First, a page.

CGOS is a game playing server designed for Computer Go programs only. A way to test programs that play Go on a 9x9 board and also to get a rating for those programs.
Feb 2006: Computer-Go.info
Nick Wedd is starting work on a new computer go information page.
December 2005: Go++ wins 9th KGS Computer Go Tournament
November 2005: Go++ v 6.0 released
See Goplusplus.com for details.
After their success at Gifu, KCC decided to release "KCC 6" in Japan. In a 250 game test (requiring six fast PC's and a whole weekend)
Go++v6 won more than half.
November 2005: Gifu 2005
This years Gifu contest was won by KCC, Many Faces of Go was 2nd and GnuGo 3rd. The full results table can be found here.
Hiroshi Yamashita has put some photos from the contest here.
June 2005: Supercomputer beats Go++ by half a point
In a nailbiting match, SlugGo running on 18(!) 2GHz G5 processors defeated Go++ by
half a point during the latest KGS computer Go Tournament. SlugGo is a project
to try out novel search techniques employing multiple copies of GNUGO running on
April 2005: KGS Computer GO tournaments
Nick Wedd has started to organise
regular friendly computer go tournaments on KGS. He has
written up the results as well as detailed instructions on how to enter here.
February 2005: New program "Go Wind"
Ruhai Zhou has made his program Go Wind available to play online
It seems to play nice shape, but as far as I can tell it is not too good at keeping count of it's eyes.
January 2005: New version of WinHonte
Its been nearly three years since Fredrik Dahl released his
first version of WinHonte, now at long last he's produced an update. Sadly it's no
longer free, but there is a trial version that will play at full strength up until move 50. For more
information go to Jellyfish-go.com.
October 2004: Disappointing turnout at Gifu 2004
The decision not to allow "postal" entries to the Gifu contest this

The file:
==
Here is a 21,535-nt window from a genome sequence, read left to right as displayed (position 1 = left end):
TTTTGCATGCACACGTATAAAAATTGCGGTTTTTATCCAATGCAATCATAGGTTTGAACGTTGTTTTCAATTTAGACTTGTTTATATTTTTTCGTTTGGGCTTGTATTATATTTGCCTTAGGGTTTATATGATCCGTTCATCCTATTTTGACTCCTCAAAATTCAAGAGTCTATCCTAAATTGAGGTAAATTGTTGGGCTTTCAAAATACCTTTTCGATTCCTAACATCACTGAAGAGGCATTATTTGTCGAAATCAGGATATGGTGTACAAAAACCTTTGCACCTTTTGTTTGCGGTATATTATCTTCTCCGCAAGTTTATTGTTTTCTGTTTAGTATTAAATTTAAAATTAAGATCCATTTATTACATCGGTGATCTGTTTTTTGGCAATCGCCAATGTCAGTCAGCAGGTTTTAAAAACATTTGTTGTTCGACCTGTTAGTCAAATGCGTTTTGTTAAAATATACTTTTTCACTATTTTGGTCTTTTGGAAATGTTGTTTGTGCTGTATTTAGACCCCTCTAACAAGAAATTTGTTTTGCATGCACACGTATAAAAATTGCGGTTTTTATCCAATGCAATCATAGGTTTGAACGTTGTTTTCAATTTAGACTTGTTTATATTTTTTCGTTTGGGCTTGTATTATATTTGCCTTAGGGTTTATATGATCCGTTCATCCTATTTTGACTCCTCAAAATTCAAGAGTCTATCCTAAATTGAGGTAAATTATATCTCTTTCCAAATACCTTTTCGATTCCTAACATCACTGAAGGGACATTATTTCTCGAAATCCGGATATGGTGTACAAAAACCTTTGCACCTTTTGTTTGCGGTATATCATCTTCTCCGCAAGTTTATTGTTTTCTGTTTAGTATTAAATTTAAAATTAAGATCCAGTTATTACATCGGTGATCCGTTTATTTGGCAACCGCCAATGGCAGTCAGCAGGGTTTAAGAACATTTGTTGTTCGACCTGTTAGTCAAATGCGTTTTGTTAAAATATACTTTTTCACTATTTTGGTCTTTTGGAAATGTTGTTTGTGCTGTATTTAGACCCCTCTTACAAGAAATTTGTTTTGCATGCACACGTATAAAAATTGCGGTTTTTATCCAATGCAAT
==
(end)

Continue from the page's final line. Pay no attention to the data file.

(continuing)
year and the insistence of yet another new communications protocol
resulted in a poor turnout. The contest was more remarkable
for who wasn't there than who was! No Many Faces, no GnuGo, no Go++,
no Haruka, no Goemate. KCC unsurprisingly won the mainly local tournament.
July 2004: Amazing results at Computer Olympiad
Go intellect was world champion in 1994 but since then seemed to have
gone into reverse... that is until now. Astonishingly it has just won the
computer olympiad held in Ramat-Gan, Israel. Equally astonishing was the
second to last placing of GnuGo which had recently had such good results.
Rank Program points played
1. Go Intellect 6 8 Go Intellect won play-off
2. Many Faces of Go 6 8
3. Indigo 5 8
4. GnuGo 3 8
5. Jimmy 0 8
For more detailed results click here.
July 2004: New open-source project launched
David Weiss has just announced the creation of a
new open source Go project called "Moyoman".
David is hoping that it will become AGA 1 Dan with 100 man-years effort!
The program is being developed in Java.
March 2004: Next contest announced
Gifu Challenge 2004 World Computer Go Championship
Schedule: October 2nd-3rd, 2004
Place: Softopia Japan, Ogaki City, Gifu Prefecture, Japan
Organizers: Computer Go Forum (CGF), Nihon Kiin,Gifu Challenge 2004 Organizing Committe.
Click here for more info.
March 2004: The "Random Go Challenge"
Gunnar Farneback has started the Random Go Challenge, an exercise
to see what kind of program can do best against a random player.
It also serves as a simple way for Go programmers to test their
implementations of the increasingly popular GTP protocol.
Click here for more details.
January 2004: Go++ gets gets full-time go consultant
Go++ now has two people working full time on its development.
Tomotaka Urasoe, a Japanese 6Dan has joined Michael Reiss and
is now responsible for all Joseki and Fuseki patterns as well as general
November 2003: GnuGo getting stronger!
GnuGo has just won the Computer Olympiad 2003 winning all of its games. The field
included a total of eleven mainly amateur programs.
A playoff took place between Darhius and GoIntellect: 0 - 1
1. GnuGo: 10 points
2. GoAhead: 8 points
3. Go Intellect: 7 points + playoff
4. Dariush: 7 points
5. Indigo: 5 points
6-7. NeuroGo and Aya: 4 points
8-10. Jimmy, Explorer, SmartGo: 3 points
11. GoLois: 1 point
Cross table before playoffs
1 GnuGo, * W W W W W W W W W W
2 GoAhead, L * L W W W W W W W W
3 Dariush, L W * L W W W L W W W
4 Go Intellect, L L W * W L W W W W W
5 IndiGo, L L L L * W L W W W W
6 NeuroGo, L L L W L * W W L L W
7 Aya, L L L L W L * W W W L
8 Jimmy, L L W L L L L * W L W
9 Explorer, L L L L L W L L * W W
10 SmartGo, L L L L L W L W L * W
11 GoLois, L L L L L L W L L L *
September 2003: New address for computer go mailing list
For details click here.
August 2003: Updated "Go Programmers Hall of Fame" pictures.
August 2003: Shock result: Gifu Challenge won by KCC!